U.S. showrunner Frank Spotnitz and British writer Steve Thompson were recruited by Italy’s Lux Vide to write English-language TV series “Leonardo,” which will portray the Renaissance genius in new ways, including as a gay outsider. That aspect that has already created a stir on social media in Italy even before the show hits the airwaves.
Plans are for the ambitious eight-episode skein to screen next year to mark the 500th anniversary of Leonardo’s death. “Leonardo,” which Lux is lead-producing, will also be the first product generated by The Alliance, the co-production group formed by continental Europe’s top pubcasters – RAI, France Televisions, and Germany’s ZDF – in an effort to counter streaming giants such as Netflix and Amazon.
Spotnitz (“The Man in the High Castle”) and Thompson (“Sherlock”) spoke to Variety about the challenges of vividly depicting the enigmatic Tuscan artist and inventor for contemporary audiences.
Variety: How are you guys tackling this beast?
Spotnitz: With Leonardo, the advantage you have is that there is so much built-in fascination with him. I can’t tell you how many people have come up to me excited that we are doing this show to tell me how interested they are in Leonardo, although not that many people really know that much about his life….What we are doing in writing the story is not taking that interest for granted, and kind of pretending like he isn’t this world-famous artist and inventor and scientist, and just making it a compelling human drama even if he was somebody you had never heard of.
Variety: Some of the aspects that are going to stand out are those that are lesser-known, such as that he was an outsider, an illegitimate child, gay, vegetarian, left-handed.
Thompson: There is a huge amount of information about Leonardo, but there are still some enigmas. Whenever you read his biography, there are still places where the biography starts to speculate. And from the point of view of Frank and I, that’s just wonderful, because it means there are moments which are factual, but there are [also] moments where we can be dramatic and venture off a little bit and try and solve these enigmas….
He was an outsider in many ways. But when we started to read about him, we were amazed and thrilled to find out there were actually some key relationships in his life….There were people he painted, people in the portraits whom he forged really interesting relationships with. And eventually, for a man who was basically an outsider and who was rejected by his family when he was young, he started to form his own family around him. He had people who were very close to him – friends, colleagues who became very close to him. Some of those relationships are really interesting to unpack and to explore, which I think is quite surprising, because he tends to think of himself as an outsider and very isolated. Actually, he wasn’t.
Variety: I don’t want to overemphasize the aspect of Leonardo being gay, which lends itself to being misconstrued as one of the central elements of the narrative. However, if I’m not mistaken this will probably be the first time that this aspect of Leonardo is represented on screen. Does this pose any challenges for you?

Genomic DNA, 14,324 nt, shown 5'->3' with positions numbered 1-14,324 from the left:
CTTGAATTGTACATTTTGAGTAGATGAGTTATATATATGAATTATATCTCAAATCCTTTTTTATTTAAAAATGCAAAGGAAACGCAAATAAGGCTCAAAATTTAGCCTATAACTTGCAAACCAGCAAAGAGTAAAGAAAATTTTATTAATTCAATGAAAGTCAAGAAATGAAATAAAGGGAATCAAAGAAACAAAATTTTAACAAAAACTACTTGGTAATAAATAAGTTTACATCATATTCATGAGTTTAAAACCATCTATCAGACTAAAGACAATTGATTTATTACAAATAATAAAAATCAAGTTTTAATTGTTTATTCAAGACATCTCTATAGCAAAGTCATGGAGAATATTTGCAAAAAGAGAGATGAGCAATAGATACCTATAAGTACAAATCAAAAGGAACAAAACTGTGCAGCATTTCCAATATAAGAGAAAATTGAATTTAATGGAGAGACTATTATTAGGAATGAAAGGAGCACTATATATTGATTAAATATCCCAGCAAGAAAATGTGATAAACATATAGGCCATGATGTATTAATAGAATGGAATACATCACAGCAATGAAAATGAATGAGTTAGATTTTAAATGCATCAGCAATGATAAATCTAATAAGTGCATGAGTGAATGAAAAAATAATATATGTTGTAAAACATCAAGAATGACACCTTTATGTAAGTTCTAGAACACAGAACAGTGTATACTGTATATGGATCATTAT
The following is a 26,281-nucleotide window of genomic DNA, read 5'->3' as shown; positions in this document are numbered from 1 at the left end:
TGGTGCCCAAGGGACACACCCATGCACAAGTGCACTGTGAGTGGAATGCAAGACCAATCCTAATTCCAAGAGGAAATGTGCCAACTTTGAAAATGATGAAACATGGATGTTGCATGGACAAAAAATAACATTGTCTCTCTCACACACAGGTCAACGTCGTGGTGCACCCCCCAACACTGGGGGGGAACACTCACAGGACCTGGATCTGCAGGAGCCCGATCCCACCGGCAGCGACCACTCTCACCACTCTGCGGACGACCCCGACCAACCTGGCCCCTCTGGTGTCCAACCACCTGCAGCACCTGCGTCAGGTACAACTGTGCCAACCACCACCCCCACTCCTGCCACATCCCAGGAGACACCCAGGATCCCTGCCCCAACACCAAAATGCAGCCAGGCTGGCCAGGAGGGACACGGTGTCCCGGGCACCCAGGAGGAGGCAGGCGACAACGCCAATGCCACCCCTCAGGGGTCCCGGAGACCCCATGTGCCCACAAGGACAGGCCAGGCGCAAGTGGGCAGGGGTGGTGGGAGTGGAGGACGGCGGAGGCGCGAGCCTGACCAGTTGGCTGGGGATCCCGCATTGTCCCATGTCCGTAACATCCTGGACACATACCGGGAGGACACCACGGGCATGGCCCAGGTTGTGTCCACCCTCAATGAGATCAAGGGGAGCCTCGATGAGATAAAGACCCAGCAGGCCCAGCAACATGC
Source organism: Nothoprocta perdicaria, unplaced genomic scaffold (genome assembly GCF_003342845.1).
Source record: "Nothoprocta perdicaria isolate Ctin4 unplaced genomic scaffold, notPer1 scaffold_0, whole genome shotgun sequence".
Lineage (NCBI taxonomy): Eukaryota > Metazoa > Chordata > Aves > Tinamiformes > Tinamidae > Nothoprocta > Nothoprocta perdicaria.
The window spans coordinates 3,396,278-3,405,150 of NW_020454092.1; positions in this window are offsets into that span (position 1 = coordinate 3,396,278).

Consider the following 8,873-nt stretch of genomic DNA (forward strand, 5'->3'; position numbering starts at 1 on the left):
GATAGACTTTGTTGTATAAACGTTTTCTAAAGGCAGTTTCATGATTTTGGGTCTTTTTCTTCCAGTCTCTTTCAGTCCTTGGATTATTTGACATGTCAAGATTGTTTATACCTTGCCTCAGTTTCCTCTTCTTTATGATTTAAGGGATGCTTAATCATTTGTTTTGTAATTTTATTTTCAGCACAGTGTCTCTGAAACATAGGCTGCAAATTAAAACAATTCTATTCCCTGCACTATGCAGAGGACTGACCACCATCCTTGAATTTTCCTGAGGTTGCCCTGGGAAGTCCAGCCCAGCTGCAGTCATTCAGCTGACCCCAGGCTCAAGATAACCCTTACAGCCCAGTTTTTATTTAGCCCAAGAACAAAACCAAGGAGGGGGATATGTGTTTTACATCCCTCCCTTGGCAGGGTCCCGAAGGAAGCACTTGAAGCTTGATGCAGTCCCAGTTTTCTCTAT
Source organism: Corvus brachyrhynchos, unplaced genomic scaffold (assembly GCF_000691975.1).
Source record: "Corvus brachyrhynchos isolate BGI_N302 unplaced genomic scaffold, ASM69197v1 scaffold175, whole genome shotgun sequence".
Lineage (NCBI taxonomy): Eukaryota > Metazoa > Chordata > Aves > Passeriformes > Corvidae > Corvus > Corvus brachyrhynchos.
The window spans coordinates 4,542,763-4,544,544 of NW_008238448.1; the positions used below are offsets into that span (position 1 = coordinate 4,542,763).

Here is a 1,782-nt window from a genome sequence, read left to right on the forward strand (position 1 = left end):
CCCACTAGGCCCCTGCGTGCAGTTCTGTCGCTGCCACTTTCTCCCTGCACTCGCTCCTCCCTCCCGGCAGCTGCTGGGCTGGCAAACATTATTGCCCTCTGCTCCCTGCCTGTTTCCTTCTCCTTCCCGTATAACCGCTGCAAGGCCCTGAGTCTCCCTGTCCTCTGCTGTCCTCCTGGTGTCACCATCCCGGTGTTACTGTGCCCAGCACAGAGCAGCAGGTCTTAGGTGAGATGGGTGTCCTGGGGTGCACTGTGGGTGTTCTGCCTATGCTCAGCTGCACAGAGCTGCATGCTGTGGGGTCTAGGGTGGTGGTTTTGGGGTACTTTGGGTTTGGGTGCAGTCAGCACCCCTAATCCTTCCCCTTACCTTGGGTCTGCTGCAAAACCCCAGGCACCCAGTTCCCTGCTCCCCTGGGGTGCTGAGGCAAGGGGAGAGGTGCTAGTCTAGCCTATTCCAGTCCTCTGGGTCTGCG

Thompson: It’s certainly a feature, but it’s not the main pillar on which we are hanging it. Some of his relationships were with men; those were significant relationships. But perhaps the most significant relationship in his life was with a friend who was a woman, with whom he was very close, and we unpack that. So we are not steering clear of it….It’s just part of the mix.
Variety: As I understand it, each episode will in some way revolve around one of Leonardo’s masterworks.
Thompson: Yes, that’s true because, importantly, each of his masterworks has a really juicy drama attached to it. The actual creation of some of these pieces of art involved incredible toil and incredible battle….Sometimes they are not necessarily going to be the works you expected them to be. Certainly some of the works we describe were never even realized. One of them in particular was never even painted. It was just planned. But the story of its creation, and ultimately its destruction, is a really interesting one.
Spotnitz: The other thing that Steve and I want to do is not just say that Leonardo was a genius, but really show why he was a genius and have the audience understand what it was that made him so brilliant and radical and centuries ahead of this time. To do that, you need to get really close to his work.
Variety: Does that mean there isn’t going to be an episode centered around the Mona Lisa?
Thompson: The Mona Lisa is something that he was painting for years. He started painting it and then he went back to it. Actually, getting it out of his clutches and releasing it took a long time…So the Mona Lisa isn’t an episode. It’s part of a much longer period of narrative.
Spotnitz: But will you be disappointed if you are a Mona Lisa fan? The answer is no. You will learn everything you want to know – hopefully not too much, but everything you want to know about the true story behind the Mona Lisa and why it’s such an important painting.